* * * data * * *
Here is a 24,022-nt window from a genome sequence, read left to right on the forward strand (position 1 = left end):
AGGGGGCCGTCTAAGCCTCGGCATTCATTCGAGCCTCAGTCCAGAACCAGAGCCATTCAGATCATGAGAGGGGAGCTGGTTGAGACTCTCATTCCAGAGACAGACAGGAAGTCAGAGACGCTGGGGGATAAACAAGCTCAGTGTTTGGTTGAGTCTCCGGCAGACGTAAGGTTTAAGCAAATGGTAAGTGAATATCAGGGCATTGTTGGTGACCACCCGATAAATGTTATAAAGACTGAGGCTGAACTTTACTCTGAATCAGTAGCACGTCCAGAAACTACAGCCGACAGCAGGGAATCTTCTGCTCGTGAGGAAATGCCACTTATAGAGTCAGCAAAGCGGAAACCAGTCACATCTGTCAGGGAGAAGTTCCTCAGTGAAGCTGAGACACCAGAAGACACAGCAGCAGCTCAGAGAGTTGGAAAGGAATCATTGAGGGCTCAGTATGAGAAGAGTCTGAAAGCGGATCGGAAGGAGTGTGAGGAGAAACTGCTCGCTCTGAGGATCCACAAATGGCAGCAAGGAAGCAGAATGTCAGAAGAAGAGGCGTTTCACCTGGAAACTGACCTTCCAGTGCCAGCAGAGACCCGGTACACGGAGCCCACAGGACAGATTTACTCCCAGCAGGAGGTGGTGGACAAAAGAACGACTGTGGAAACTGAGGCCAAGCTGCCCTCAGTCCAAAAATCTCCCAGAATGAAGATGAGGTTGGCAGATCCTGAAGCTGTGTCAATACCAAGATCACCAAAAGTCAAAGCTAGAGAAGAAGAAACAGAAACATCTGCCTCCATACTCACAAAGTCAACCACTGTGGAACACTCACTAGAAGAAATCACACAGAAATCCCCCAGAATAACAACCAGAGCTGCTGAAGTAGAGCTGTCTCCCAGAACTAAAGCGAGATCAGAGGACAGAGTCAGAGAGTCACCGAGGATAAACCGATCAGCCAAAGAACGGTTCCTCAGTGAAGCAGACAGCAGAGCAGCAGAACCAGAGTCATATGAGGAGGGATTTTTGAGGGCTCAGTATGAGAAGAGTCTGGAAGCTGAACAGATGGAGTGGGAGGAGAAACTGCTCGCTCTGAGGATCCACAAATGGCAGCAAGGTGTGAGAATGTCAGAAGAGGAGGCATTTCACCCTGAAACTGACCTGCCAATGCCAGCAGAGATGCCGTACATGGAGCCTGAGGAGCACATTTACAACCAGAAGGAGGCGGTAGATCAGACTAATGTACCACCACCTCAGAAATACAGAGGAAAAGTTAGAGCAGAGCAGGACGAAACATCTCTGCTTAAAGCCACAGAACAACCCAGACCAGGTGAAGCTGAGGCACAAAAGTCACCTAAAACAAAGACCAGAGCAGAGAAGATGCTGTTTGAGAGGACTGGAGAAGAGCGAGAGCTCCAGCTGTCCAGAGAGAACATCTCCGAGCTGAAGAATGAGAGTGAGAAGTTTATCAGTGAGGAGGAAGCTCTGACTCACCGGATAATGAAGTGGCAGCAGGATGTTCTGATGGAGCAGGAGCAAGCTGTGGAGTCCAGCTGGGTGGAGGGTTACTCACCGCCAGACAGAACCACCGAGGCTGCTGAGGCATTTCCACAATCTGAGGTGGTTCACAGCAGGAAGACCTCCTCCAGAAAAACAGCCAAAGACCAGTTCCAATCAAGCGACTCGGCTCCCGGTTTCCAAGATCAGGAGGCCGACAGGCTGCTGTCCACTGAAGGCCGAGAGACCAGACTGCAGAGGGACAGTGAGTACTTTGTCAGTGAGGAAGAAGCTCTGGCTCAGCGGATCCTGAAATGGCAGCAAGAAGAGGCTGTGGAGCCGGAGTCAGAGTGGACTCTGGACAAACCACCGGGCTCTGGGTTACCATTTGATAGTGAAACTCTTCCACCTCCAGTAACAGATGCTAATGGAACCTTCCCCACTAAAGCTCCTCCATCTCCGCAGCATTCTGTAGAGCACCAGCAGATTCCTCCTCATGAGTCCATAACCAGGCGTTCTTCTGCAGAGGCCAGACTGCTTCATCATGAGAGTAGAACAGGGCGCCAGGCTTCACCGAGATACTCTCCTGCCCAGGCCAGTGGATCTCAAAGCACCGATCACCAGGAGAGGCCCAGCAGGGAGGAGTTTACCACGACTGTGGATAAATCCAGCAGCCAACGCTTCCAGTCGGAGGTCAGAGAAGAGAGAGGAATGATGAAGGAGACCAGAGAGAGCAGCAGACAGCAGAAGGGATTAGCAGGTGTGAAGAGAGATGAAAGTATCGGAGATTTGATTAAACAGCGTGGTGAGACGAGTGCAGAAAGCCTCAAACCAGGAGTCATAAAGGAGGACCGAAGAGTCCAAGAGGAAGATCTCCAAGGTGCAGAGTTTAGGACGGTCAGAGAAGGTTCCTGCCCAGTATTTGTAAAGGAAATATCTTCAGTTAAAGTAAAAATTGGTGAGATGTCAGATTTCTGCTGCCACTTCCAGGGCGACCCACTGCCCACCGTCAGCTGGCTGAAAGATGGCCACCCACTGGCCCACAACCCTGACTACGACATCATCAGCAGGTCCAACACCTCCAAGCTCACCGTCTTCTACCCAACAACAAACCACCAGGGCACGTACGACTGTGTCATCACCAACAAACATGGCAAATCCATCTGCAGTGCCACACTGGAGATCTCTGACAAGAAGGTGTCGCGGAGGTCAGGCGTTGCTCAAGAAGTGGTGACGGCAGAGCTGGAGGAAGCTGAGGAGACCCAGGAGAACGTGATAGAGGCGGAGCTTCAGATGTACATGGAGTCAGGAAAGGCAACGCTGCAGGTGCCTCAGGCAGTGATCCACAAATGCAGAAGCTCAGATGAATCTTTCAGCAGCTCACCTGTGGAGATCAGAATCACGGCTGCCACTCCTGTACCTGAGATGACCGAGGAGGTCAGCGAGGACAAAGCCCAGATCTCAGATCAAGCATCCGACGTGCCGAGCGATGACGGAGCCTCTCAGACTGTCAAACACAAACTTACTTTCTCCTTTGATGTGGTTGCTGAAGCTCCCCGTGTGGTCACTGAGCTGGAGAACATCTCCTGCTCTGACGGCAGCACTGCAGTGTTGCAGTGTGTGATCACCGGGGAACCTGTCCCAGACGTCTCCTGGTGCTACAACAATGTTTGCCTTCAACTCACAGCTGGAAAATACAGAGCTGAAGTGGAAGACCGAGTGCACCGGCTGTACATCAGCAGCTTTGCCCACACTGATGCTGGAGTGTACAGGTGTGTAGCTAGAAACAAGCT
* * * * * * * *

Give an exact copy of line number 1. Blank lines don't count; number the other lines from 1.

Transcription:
Here is a 24,022-nt window from a genome sequence, read left to right on the forward strand (position 1 = left end):